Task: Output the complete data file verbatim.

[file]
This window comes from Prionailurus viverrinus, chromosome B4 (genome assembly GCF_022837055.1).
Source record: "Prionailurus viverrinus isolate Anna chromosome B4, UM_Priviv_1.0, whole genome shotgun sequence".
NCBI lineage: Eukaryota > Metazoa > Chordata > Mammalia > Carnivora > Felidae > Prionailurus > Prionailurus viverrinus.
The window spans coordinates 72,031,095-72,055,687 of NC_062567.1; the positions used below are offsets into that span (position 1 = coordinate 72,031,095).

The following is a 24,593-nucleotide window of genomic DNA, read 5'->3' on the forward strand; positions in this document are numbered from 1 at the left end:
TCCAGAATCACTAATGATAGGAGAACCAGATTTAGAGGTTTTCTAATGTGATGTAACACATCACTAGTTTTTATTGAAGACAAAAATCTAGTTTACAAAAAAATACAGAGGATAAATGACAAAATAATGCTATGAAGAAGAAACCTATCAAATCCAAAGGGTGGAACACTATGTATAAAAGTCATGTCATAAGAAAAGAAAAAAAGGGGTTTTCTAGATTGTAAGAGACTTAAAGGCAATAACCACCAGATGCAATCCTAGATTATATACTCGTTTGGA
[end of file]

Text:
This window comes from Prionailurus viverrinus, chromosome B4 (genome assembly GCF_022837055.1).
Source record: "Prionailurus viverrinus isolate Anna chromosome B4, UM_Priviv_1.0, whole genome shotgun sequence".
NCBI lineage: Eukaryota > Metazoa > Chordata > Mammalia > Carnivora > Felidae > Prionailurus > Prionailurus viverrinus.
The window spans coordinates 72,031,095-72,055,687 of NC_062567.1; the positions used below are offsets into that span (position 1 = coordinate 72,031,095).

The following is a 24,593-nucleotide window of genomic DNA, read 5'->3' on the forward strand; positions in this document are numbered from 1 at the left end:
TCCAGAATCACTAATGATAGGAGAACCAGATTTAGAGGTTTTCTAATGTGATGTAACACATCACTAGTTTTTATTGAAGACAAAAATCTAGTTTACAAAAAAATACAGAGGATAAATGACAAAATAATGCTATGAAGAAGAAACCTATCAAATCCAAAGGGTGGAACACTATGTATAAAAGTCATGTCATAAGAAAAGAAAAAAAGGGGTTTTCTAGATTGTAAGAGACTTAAAGGCAATAACCACCAGATGCAATCCTAGATTATATACTCGTTTGGA